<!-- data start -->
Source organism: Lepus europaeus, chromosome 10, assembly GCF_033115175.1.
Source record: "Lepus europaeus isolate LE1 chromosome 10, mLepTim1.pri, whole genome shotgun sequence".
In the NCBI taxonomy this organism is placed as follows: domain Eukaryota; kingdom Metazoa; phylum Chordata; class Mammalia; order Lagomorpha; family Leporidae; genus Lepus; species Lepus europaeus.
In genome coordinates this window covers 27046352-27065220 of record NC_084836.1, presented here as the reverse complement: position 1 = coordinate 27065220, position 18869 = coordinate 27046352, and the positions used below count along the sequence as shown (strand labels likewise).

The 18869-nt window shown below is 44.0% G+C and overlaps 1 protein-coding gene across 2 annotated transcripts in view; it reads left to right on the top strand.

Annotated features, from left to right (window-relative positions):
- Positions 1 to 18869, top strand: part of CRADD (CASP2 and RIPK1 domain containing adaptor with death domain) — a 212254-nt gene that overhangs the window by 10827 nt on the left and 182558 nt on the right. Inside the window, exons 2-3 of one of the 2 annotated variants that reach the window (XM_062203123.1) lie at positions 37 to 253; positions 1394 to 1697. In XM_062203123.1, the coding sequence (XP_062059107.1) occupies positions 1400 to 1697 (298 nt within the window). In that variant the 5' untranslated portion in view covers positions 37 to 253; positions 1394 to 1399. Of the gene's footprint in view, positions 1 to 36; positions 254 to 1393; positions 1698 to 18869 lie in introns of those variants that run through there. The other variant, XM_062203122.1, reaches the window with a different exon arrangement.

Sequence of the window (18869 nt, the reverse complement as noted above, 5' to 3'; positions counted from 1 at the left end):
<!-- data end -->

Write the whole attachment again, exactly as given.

Source organism: Lepus europaeus, chromosome 10, assembly GCF_033115175.1.
Source record: "Lepus europaeus isolate LE1 chromosome 10, mLepTim1.pri, whole genome shotgun sequence".
In the NCBI taxonomy this organism is placed as follows: domain Eukaryota; kingdom Metazoa; phylum Chordata; class Mammalia; order Lagomorpha; family Leporidae; genus Lepus; species Lepus europaeus.
In genome coordinates this window covers 27046352-27065220 of record NC_084836.1, presented here as the reverse complement: position 1 = coordinate 27065220, position 18869 = coordinate 27046352, and the positions used below count along the sequence as shown (strand labels likewise).

The 18869-nt window shown below is 44.0% G+C and overlaps 1 protein-coding gene across 2 annotated transcripts in view; it reads left to right on the top strand.

Annotated features, from left to right (window-relative positions):
- Positions 1 to 18869, top strand: part of CRADD (CASP2 and RIPK1 domain containing adaptor with death domain) — a 212254-nt gene that overhangs the window by 10827 nt on the left and 182558 nt on the right. Inside the window, exons 2-3 of one of the 2 annotated variants that reach the window (XM_062203123.1) lie at positions 37 to 253; positions 1394 to 1697. In XM_062203123.1, the coding sequence (XP_062059107.1) occupies positions 1400 to 1697 (298 nt within the window). In that variant the 5' untranslated portion in view covers positions 37 to 253; positions 1394 to 1399. Of the gene's footprint in view, positions 1 to 36; positions 254 to 1393; positions 1698 to 18869 lie in introns of those variants that run through there. The other variant, XM_062203122.1, reaches the window with a different exon arrangement.

Sequence of the window (18869 nt, the reverse complement as noted above, 5' to 3'; positions counted from 1 at the left end):